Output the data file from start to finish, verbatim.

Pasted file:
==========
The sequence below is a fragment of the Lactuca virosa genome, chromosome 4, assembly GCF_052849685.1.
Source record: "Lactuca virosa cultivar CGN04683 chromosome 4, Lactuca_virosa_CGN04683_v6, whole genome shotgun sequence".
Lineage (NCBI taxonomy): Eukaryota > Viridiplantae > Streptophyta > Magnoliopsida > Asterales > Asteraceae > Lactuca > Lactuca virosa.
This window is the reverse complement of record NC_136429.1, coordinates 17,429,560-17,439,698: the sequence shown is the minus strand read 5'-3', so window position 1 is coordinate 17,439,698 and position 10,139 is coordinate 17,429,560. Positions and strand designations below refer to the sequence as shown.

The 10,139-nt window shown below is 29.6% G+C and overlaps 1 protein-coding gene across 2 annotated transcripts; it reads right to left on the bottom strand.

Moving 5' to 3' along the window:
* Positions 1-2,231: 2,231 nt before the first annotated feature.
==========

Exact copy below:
The sequence below is a fragment of the Lactuca virosa genome, chromosome 4, assembly GCF_052849685.1.
Source record: "Lactuca virosa cultivar CGN04683 chromosome 4, Lactuca_virosa_CGN04683_v6, whole genome shotgun sequence".
Lineage (NCBI taxonomy): Eukaryota > Viridiplantae > Streptophyta > Magnoliopsida > Asterales > Asteraceae > Lactuca > Lactuca virosa.
This window is the reverse complement of record NC_136429.1, coordinates 17,429,560-17,439,698: the sequence shown is the minus strand read 5'-3', so window position 1 is coordinate 17,439,698 and position 10,139 is coordinate 17,429,560. Positions and strand designations below refer to the sequence as shown.

The 10,139-nt window shown below is 29.6% G+C and overlaps 1 protein-coding gene across 2 annotated transcripts; it reads right to left on the bottom strand.

Moving 5' to 3' along the window:
* Positions 1-2,231: 2,231 nt before the first annotated feature.